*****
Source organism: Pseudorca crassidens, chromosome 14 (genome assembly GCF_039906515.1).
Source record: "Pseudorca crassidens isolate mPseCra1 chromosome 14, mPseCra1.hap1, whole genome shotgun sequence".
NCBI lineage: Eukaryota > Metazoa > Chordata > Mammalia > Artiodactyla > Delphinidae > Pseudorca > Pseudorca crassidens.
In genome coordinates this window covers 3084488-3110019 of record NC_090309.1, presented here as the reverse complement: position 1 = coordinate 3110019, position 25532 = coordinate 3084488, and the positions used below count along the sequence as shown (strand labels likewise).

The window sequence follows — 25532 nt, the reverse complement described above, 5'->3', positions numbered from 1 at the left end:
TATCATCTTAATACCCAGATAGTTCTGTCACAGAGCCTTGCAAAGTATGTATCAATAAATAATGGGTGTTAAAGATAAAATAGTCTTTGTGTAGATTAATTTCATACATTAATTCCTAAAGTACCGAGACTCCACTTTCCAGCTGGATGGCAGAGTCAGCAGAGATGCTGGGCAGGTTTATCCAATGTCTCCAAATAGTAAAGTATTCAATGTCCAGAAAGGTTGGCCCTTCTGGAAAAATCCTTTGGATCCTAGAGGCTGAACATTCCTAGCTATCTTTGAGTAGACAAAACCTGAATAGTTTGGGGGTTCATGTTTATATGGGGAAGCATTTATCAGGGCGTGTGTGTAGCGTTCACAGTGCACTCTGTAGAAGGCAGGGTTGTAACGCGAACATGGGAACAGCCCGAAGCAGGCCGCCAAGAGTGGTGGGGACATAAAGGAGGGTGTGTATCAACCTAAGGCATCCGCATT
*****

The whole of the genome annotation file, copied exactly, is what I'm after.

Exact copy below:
Source organism: Pseudorca crassidens, chromosome 14 (genome assembly GCF_039906515.1).
Source record: "Pseudorca crassidens isolate mPseCra1 chromosome 14, mPseCra1.hap1, whole genome shotgun sequence".
NCBI lineage: Eukaryota > Metazoa > Chordata > Mammalia > Artiodactyla > Delphinidae > Pseudorca > Pseudorca crassidens.
In genome coordinates this window covers 3084488-3110019 of record NC_090309.1, presented here as the reverse complement: position 1 = coordinate 3110019, position 25532 = coordinate 3084488, and the positions used below count along the sequence as shown (strand labels likewise).

The window sequence follows — 25532 nt, the reverse complement described above, 5'->3', positions numbered from 1 at the left end:
TATCATCTTAATACCCAGATAGTTCTGTCACAGAGCCTTGCAAAGTATGTATCAATAAATAATGGGTGTTAAAGATAAAATAGTCTTTGTGTAGATTAATTTCATACATTAATTCCTAAAGTACCGAGACTCCACTTTCCAGCTGGATGGCAGAGTCAGCAGAGATGCTGGGCAGGTTTATCCAATGTCTCCAAATAGTAAAGTATTCAATGTCCAGAAAGGTTGGCCCTTCTGGAAAAATCCTTTGGATCCTAGAGGCTGAACATTCCTAGCTATCTTTGAGTAGACAAAACCTGAATAGTTTGGGGGTTCATGTTTATATGGGGAAGCATTTATCAGGGCGTGTGTGTAGCGTTCACAGTGCACTCTGTAGAAGGCAGGGTTGTAACGCGAACATGGGAACAGCCCGAAGCAGGCCGCCAAGAGTGGTGGGGACATAAAGGAGGGTGTGTATCAACCTAAGGCATCCGCATT